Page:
Wolfe, M.W. and Call, G.B. (1999) Early growth response protein 1 binds to the luteinizing hormone-ß promoter and mediates gonadotropin-releasing hormone-stimulated gene expression. Mol. Endocrinol. 13:752-763.
Wolfe, M.W. (1999) The equine luteinizing hormone ß promoter contains two functional steroidogenic factor-1 response elements. Mol. Endocrinol. 13:1497-1510.
Call, G.B. and Wolfe, M.W. (1999) Gonadotropin-releasing hormone activates the equine luteinizing hormone ß promoter through a protein kinase C/mitogen activated protein kinase pathway. Biol. Reprod. 61:715-23
Peters, T.J., B.M. Chapman, M.W. Wolfe, and M.J. Soares. (2000) Placental lactogen-I gene activation in differentiating trophoblast cells: extrinsic and intrinsic regulation involving mitogen-activated protein kinase signaling pathways. J. Endocrinol. 165:443-56
Sharp, D.C., M.W. Wolfe, B.D. Cleaver and J. Nilson. (2001) Effects of estradiol-17ß administration on steady-state messenger ribonucleic acid (mRNA) encoding equine alpha and LH/CGß subunits in pituitaries of ovariectomized pony mares. Theriogenology. 55:1083-93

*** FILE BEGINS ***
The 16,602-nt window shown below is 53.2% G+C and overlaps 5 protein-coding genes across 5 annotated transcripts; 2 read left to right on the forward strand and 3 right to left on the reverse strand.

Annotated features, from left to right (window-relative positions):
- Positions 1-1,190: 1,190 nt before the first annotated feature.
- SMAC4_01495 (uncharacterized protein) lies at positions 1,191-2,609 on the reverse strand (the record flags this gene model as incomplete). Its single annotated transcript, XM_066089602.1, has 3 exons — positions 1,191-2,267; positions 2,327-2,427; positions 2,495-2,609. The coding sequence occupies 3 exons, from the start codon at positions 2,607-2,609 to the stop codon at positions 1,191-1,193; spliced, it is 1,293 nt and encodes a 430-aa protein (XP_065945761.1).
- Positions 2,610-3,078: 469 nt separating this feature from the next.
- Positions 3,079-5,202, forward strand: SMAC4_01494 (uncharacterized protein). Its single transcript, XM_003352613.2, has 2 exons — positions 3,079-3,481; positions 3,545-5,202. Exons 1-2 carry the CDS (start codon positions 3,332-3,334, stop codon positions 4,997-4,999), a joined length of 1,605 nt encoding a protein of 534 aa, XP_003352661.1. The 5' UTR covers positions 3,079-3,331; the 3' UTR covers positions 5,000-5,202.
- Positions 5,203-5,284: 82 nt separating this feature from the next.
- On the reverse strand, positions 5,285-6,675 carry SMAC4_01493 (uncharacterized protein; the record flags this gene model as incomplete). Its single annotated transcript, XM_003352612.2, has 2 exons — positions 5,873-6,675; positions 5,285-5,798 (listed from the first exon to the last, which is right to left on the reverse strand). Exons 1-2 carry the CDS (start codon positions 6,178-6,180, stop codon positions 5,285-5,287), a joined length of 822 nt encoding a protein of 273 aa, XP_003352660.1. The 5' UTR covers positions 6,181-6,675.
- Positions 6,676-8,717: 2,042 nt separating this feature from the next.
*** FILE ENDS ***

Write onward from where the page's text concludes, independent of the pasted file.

Thway, T.M., and M.W. Wolfe. (2001) Epidermal growth factor regulation of equine glycoprotein hormone alpha-subunit expression in trophoblast cells. Biol. Reprod. 65:197-203.
Thway, T.M., C.M. Clay, J.K. Maher, D.K. Reed, K.J. McDowell, D.F. Antczak, R.L. Eckert, G.B. Call, J.H. Nilson and M.W. Wolfe. (2001) Immortalization of equine trophoblast cell lines of chorionic girdle cell lineage by simian virus-40 large T-antigen. J Endocrinol. 171:45-55.